The drug was especially promising in patients whose immune systems had not mounted a response to the disease. Without treatment, those patients have a higher viral load to start with and almost double the average recovery time of their counterparts.

Regeneron has not yet released data on the drug's effect on hospitalized patients, meaning that the gravest COVID-19 cases were not measured in this initial data. Patients that do not need hospitalization typically recover well at home over a period of one to two weeks. Jefferies analyst Michael Yee speculated in a research note that “it is unclear, though possible, that the Regeneron cocktail could work in a hospital setting where the patient is already severely ill and has a high viral load,” Reuters reports.

Of the 2,000 patients that participated, four ‘infusion reactions’ were recorded, with three of them labeled as ‘serious adverse events.’ Two of those serious events were in placebo patients, one in a low dose patient, and none among the high dose patients. Patients were sorted evenly into those categories at the start of the trial. These are good results for safety trials, which was one of the main focuses of the original trial outline.

The efficacy of the drug was less certain. Neither the high nor low dose groups reached a p-value of 0.05, the standard benchmark for statistical significance, when measured on median time to symptom alleviation in these preliminary results. The closer to 0 a p-value is the more certain the results, with 0.05 indicating that there is a one in twenty chance that the results are a result of randomness. The results had a p-value of 0.22 among high dose patients and 0.09 in low dose patients, or a one in five and one in ten chance respectively that the results were caused by randomness. Regeneron hopes to solidify its numbers soon with a larger group than this initial batch.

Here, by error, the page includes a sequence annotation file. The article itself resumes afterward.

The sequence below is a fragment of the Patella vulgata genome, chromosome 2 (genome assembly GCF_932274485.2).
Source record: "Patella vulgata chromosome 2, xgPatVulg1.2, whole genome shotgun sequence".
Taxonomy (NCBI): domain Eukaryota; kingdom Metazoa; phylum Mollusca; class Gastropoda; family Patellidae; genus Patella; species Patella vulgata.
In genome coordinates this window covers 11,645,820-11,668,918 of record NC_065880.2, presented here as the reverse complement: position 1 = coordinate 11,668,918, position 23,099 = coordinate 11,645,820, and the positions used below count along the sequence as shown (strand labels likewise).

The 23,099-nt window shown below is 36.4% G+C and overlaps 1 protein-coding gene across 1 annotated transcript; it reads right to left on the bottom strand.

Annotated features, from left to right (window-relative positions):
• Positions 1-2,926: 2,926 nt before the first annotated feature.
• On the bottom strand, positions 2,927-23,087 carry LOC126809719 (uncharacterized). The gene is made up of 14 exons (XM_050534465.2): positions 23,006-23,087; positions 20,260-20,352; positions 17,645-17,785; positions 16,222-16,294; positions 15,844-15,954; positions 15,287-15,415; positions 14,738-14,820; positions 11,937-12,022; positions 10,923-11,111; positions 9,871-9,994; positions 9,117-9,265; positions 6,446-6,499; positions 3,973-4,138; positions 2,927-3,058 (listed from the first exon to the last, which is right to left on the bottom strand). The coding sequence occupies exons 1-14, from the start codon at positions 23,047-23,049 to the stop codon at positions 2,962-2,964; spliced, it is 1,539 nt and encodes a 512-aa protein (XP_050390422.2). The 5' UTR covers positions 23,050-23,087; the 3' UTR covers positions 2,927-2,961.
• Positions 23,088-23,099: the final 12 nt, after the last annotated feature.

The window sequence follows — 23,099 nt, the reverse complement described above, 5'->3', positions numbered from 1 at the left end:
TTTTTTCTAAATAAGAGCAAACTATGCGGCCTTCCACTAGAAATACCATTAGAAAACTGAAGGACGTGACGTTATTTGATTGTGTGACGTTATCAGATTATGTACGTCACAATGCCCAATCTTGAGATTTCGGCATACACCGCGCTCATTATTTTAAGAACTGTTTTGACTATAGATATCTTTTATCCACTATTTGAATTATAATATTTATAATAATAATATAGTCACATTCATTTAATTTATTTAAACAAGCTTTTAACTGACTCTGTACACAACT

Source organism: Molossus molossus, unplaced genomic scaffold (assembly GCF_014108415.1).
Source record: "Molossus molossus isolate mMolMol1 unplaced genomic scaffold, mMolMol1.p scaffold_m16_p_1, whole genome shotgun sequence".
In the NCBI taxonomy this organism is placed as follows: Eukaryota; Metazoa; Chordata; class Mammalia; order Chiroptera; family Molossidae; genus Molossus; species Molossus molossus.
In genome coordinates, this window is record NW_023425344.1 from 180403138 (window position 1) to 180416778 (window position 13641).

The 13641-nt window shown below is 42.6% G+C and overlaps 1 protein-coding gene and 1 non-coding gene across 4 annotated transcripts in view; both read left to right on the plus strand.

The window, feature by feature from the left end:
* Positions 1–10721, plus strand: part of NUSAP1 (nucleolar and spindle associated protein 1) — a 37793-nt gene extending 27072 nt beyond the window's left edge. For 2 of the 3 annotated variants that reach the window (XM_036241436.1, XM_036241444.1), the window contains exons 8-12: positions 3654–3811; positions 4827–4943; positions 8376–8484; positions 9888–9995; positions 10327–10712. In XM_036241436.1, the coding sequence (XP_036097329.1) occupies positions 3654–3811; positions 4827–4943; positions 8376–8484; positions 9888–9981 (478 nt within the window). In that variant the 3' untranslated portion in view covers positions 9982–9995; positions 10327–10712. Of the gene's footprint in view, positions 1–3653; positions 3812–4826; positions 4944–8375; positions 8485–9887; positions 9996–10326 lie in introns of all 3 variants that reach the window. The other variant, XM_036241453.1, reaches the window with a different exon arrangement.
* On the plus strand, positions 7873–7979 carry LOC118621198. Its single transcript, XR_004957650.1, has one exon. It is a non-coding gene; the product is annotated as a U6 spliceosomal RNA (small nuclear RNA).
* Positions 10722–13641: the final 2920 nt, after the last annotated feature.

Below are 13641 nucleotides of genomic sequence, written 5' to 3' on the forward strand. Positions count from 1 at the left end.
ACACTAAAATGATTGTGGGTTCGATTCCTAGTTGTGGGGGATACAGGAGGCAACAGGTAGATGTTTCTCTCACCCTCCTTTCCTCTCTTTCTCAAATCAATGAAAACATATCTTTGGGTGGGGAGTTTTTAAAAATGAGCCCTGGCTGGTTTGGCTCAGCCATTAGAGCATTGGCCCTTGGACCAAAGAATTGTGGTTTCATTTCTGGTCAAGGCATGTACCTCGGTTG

The increased certainty of low dosage groups touches on another wrinkle: the relationship between recovery time and dosage was not linear. High dosage patients on average needed 8 days to alleviate symptoms, but low dosage patients only needed 6 days. While perhaps good news for producers, this could suggest that the results were not as reliable as Regeneron’s characterization. The median recovery time for placebo patients was thirteen days.

An additional hitch: production infrastructure available for this type of treatment can’t match the pace of the virus. The Washington Post reports that to make enough of the drug to treat everyone infected would require switching every producer over to COVID-19 treatments for a year, an impossible request given that most are now occupied making treatments for cancer or autoimmune diseases.

Howard Levine, national leader of BDO’s BioProcess Technology Group, told the Post: “I pray to God these therapies work. But in the short term, there is going to be a problem, I think, in making enough to treat every single patient.”

Regeneron plans to address production needs by partnering with Roche to more than triple their output capacity.

(Updated, Oct. 1, 2 p.m.)